Friday, April 02, 2010

Is happiness a relative phenomenon?

The visitor hasn't visited me for a while now but she was kind enough to forward this article (http://www.nytimes.com/2010/03/30/opinion/30brooks.html?src=me&ref=homepage) to me by mail. I had been thinking of something along the very lines recently and this article just endorsed my opinion on the definition of happiness. This particular line from the article caught my attention. I quote -

'The overall impression from this research is that economic and professional success exists on the surface of life, and that they emerge out of interpersonal relationships, which are much deeper and more important'.

I had written a post on a story -(http://hiphopgmom.blogspot.com/2010/03/happy-womens-day.html ) that Dr. Mahalik narrated during a seminar in our college. the gist of the story is that women are happy when man's will is not imposed on them and they are allowed to deal with life's situation in their own way and as they deem fit and appropriate. I happened to refer to the story while talking to a friend. what she told me set me thinking.

"My husband had always allowed me to do things just as I wished and he had absolute trust in my discretionary powers. I wanted my name to be included as middle names for my sons and he heartily welcomed the idea. Whenever we had visitors at home he'd arrange for extra domestic help and never expect me to compromise on my time or schedule. We were never hard up for money and our children were above average and gave us no cause for concern. Yet, I was not happy. I wanted him to give me more of his time but thatwas one thing he could not spare. He had a busy scedule and was always helping someone or the other during his free time. So while the story makes a lot of sense it is not applicable to all. Individual needs vary and happiness is a relative term''. She said.

What is it that makes the world a happy place? Money and material things that money is able to buy do not give happiness. The pleasure felt when one progresses materialistically in life does not last long. I remember an incidence that took place within a month of my joining college. We had an examination and since an invigilator was absent I was asked to substitute. A week later I was paid Rs. 6/- as remuneration and this came as a surprise because I was not even aware that invigilation duty fetched extra remuneration. I remember thinking to myself that I would go home by share auto that day instead of the usual mini bus. I suddenly felt rich. I do not recollect whether I really took an auto rickshaw to get home. But I do recall the happiness I felt on getting an extra remuneration of Rs. 6/- and on being able to afford a return trip by share auto. Such joy is not felt now when I commute by my own car. There are several entrance exams held on Sundays for which we are sometimes given a remuneration of upto Rs. 350/- per sitting. But the Rs. 6/- that I first received stands apart and is very special. So perhaps money fetches happiness only if it is obtained when its need is acutely felt.

With my children settled I should be reasonably happy because I do not have to worry about them. And in fact I am happy for them as well as for myself. But moments of depression do set in when I wonder if I was wrong in aiming high for them. Would it have been better if they lived at an accessible distance rather than aim for the skies? My mother in law was happy to have a son take up a job with Tata Steel and with the family being able to continue to avail TISCO's quarter and medical facility every one was overjoyed. So even with only the basic requirements being taken care of one can be truly happy. But then that brings on another question equally relevant. If one did not aim high how would one progress? Would not lack of ambition cause dissatisfaction and be cause for unhappiness of a different kind?

What then is the solution? A fine balance perhaps. Improving of inter - personal relationships as the article points out and building up mutual trust with those around us may be the answer. Training the mind to look for happiness even in adverse conditions is not easy. However it is not impossible either. Bad as your lot may be, there are many who are worse. A look at them -not with disdain but with concern - is enough to make one realize that even under the circumstances one can find reason to be happy if only one tried.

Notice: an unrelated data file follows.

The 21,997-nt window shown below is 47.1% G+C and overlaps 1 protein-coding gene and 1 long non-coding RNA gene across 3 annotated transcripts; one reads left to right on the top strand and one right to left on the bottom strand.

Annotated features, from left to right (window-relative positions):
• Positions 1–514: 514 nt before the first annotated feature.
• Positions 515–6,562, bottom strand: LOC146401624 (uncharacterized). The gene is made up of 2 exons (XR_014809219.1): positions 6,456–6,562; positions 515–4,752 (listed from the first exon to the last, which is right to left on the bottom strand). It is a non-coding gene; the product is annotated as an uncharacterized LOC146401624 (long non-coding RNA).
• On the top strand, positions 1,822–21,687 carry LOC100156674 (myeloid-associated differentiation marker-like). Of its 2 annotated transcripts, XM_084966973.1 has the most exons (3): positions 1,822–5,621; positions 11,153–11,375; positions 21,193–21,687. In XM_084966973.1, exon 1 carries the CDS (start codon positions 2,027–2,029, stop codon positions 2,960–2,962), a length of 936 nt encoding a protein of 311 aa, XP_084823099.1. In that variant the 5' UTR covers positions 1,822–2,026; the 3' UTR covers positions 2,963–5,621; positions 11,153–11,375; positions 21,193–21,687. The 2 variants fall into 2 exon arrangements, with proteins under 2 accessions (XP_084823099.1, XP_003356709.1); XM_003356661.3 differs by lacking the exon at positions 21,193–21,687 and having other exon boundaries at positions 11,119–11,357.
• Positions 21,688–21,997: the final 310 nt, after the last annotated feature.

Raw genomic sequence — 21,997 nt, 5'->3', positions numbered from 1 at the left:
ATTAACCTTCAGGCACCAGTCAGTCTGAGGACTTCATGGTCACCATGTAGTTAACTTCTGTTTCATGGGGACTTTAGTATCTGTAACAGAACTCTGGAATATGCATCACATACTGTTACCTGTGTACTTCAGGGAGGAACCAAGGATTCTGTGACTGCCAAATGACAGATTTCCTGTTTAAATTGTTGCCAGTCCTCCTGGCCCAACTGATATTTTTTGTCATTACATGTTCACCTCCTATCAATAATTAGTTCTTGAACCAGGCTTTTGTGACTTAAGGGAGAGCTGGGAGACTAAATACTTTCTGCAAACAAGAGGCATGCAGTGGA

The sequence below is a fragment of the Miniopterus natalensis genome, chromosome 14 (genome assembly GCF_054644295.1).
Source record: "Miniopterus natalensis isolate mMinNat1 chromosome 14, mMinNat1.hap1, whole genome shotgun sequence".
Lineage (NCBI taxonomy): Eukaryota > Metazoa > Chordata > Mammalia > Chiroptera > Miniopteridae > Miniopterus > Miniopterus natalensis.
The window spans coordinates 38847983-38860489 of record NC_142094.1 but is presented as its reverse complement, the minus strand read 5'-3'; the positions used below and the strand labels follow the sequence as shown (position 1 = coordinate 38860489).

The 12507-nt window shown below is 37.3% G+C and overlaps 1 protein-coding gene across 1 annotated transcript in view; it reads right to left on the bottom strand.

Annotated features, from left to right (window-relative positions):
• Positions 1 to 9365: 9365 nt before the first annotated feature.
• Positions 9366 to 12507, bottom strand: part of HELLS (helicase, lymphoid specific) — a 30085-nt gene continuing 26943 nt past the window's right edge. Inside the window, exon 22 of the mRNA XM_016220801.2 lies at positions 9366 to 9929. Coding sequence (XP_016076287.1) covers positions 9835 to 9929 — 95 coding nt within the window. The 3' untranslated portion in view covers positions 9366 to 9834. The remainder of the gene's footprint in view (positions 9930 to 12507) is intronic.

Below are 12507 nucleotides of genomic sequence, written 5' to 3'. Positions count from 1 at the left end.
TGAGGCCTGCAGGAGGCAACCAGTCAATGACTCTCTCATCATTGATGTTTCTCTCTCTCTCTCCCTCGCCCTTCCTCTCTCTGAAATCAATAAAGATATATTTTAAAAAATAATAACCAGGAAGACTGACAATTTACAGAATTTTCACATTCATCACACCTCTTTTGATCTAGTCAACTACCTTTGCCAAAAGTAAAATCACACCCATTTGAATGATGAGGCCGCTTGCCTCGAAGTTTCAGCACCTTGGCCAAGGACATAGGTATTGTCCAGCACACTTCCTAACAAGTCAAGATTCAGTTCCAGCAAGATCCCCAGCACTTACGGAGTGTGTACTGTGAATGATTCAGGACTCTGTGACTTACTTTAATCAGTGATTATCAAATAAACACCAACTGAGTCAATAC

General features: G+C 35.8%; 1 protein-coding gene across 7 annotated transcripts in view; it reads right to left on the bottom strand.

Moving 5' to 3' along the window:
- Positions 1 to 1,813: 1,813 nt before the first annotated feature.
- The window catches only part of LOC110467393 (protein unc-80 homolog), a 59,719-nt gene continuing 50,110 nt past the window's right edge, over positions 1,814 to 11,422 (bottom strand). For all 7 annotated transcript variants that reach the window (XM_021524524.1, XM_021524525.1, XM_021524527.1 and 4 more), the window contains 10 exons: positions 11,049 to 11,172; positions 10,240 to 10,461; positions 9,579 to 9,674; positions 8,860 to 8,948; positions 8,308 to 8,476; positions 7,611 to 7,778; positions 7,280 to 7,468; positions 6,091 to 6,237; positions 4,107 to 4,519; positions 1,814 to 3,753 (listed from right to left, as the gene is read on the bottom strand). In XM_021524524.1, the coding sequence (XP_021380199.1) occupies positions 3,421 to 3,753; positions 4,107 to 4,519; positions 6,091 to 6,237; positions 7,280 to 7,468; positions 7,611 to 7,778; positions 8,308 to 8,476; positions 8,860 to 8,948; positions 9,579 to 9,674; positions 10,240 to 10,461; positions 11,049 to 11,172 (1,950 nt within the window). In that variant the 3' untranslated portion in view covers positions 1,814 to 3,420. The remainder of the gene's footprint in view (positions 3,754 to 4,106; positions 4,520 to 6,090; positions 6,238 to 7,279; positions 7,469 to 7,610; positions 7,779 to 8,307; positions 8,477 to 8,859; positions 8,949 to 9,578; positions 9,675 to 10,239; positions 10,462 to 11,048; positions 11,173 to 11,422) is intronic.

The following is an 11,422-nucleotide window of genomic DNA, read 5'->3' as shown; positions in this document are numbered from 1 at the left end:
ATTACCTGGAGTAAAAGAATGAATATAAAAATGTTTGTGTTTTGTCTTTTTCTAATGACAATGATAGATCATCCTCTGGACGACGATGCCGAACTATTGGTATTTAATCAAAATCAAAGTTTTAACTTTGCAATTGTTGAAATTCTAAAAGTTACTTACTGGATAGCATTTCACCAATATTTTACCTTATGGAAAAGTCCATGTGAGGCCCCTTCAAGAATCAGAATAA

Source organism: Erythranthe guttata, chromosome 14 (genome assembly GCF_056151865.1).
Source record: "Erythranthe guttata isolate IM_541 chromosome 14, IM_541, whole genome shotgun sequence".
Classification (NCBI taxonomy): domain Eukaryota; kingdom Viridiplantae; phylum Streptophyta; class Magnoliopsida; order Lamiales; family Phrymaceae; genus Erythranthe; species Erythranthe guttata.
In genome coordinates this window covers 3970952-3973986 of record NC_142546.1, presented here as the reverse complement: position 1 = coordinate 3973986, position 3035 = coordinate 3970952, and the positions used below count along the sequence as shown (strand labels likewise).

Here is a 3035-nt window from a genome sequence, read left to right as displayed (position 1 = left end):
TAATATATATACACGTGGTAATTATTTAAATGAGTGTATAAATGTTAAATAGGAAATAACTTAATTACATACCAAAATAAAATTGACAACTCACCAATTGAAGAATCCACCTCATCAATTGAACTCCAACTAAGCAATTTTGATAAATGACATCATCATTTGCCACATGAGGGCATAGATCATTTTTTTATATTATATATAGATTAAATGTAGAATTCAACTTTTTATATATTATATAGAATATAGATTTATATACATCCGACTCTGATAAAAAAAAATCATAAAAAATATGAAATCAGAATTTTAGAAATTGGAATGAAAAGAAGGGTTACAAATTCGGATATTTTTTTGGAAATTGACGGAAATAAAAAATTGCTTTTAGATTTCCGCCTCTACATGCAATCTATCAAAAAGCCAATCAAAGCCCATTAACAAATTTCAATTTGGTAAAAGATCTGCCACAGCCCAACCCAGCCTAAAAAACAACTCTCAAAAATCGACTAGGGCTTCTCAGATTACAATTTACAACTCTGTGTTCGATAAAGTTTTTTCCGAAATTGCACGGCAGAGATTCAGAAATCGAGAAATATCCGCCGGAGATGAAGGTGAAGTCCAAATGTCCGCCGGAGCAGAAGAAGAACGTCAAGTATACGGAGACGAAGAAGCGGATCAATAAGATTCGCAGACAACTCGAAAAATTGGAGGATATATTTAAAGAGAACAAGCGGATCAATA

Happiness unfortunately is not available in super markets and five star hotels. It is just a state of the mind. Unhappiness is the result of a wrong perception of the circumstances. It is here that I admire an aquaintance of mine. She works as a ward girl in a hospital and when her neighbor's daughter got married she gifted 10,000 rupees to her. She borrowed the amount from her provident fund account and repaid it with interest. On the other hand I've heard the wives of high ranking officer's who may never have traveled by public transport in town or by economic class while flying, actually taking home apples and dry fruits that foreign donors send for a government run orphanage for tribal children. They are the one's who are after the accountant ad finance officer's to find out when their arrears would be released and behave as if their lives depended on the money that was due. To my mind the ward girl who I see returning from a night shift when I go for my morning walk spreads more joy than others who have access to a luxurious life.

Let us then try to look for happiness in little things and remember that a society needs happy men and women rather than a wealthy but dissatisfied lot.

22 comments:

Deepa said...

Dear HHG,
Links are not accessible !
Nice post as usual.

Hip Grandma said...

Deepa: I could not link the usual way but I've tried to do so again. it seems to work now. You must read the first link. Very interesting.

preetischronicle said...

love reading your posts, they always strike a chord somewhere.

Ugich Konitari said...

HHG,

A great post that makes you think !

I have always felt that happiness based on material quantifiable goodies is a function of time. We are fooled into defining that as happiness.

Real happiness, must come from a freedom not based on ego. And a realization that you do not exist in isolation, but in a world, where your happiness has beneficial spinoffs for those close to you, and their hapiness, immeasurably augments yours.

And so someone who just got a huge raise that allowed him/her to buy a new extra car, will be short term happy, till his colleague buys a third car. While a working lady, who decided to reduce her material needs, who gave up her job, to attend to some special needs of her child, will experience real happiness, when she sees the child graduate and go out into the world...